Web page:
The Grassroots Leadership & the Arts for Social Change Corner
Diversity, Inclusion & Representation in the Arts
By Susan J. Erenrich and Ariel Shelton
Listen to Episode 57: Remembering Black Troubadours Of Conscience From the 1960s
Susan (Susie) J. Erenrich is a social movement history documentarian. She uses the arts for social change to tell stories about transformational leadership, resilience, and societal shifts as a result of mobilization efforts by ordinary citizens. Susie holds a Ph.D. in Leadership and Change from Antioch University and is the founder/executive director of the Cultural Center for Social Change. She has more than four decades of experience in nonprofit/arts administration, civic engagement, community service, and community organizing and has taught at universities, public schools, and community-based programs for at-risk, low-income populations. Currently a professor at American University, she is the editor of Freedom Is a Constant Struggle: An Anthology of the Mississippi Civil Rights Movement and Grassroots Leadership & the Arts for Social Change (a volume in ILA's BLB series). She is the producer/host of Wasn't That A Time: Stories & Songs That Moved The Nation, a live community radio broadcast on WERA.FM. Listen on-demand or live every Friday from 1:00 - 2:00 PM Eastern time.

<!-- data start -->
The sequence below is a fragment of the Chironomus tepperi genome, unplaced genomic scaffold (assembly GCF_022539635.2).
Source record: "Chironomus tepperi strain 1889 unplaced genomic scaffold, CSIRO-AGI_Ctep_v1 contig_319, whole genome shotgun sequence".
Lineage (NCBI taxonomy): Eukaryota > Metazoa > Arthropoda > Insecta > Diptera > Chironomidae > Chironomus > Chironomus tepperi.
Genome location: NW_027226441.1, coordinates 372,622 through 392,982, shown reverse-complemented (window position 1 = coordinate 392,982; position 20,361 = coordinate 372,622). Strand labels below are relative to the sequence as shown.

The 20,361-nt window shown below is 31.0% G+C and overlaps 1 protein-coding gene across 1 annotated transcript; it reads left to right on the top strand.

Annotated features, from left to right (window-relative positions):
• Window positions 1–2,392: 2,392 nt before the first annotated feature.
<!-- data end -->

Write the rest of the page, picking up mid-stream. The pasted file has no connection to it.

Ariel Shelton is dedicated to inclusivity and equity in the arts through community and artist led programming. She is currently Program Manager for the Performing Arts for Everyone & Community Engagement team at the Kennedy Center. Prior to joining the Kennedy Center, Ariel worked for National Arts Strategies, Washington Performing Arts, The Washington Women in Jazz Festival, The MusicianShip, and Flashband. She has also worked as a consultant for several emerging projects including a fellowship program for the Los Angeles Chamber Orchestra and the Inner City Youth Orchestra of Los Angeles, which was recently funded by the Mellon Foundation. She has served as a guest speaker for organizations including Georgetown University and Chamber Music America, and has contributed as a grants panelist for the Department of Education, the DC Commission on the Arts and Humanities, and the Association of Performing Arts Professionals. Ariel’s passion for the arts began onstage. As a classically trained french horn player, she has had the opportunity to perform with ensembles across the world, from an international festival in Guadeloupe celebrating the work of composer Chevalier de Saint George to a Disneyland performing band. She takes as many opportunities to visit her hometown of Detroit, Michigan as she can, and is a graduate of Howard University, where she obtained her degree in Music Business.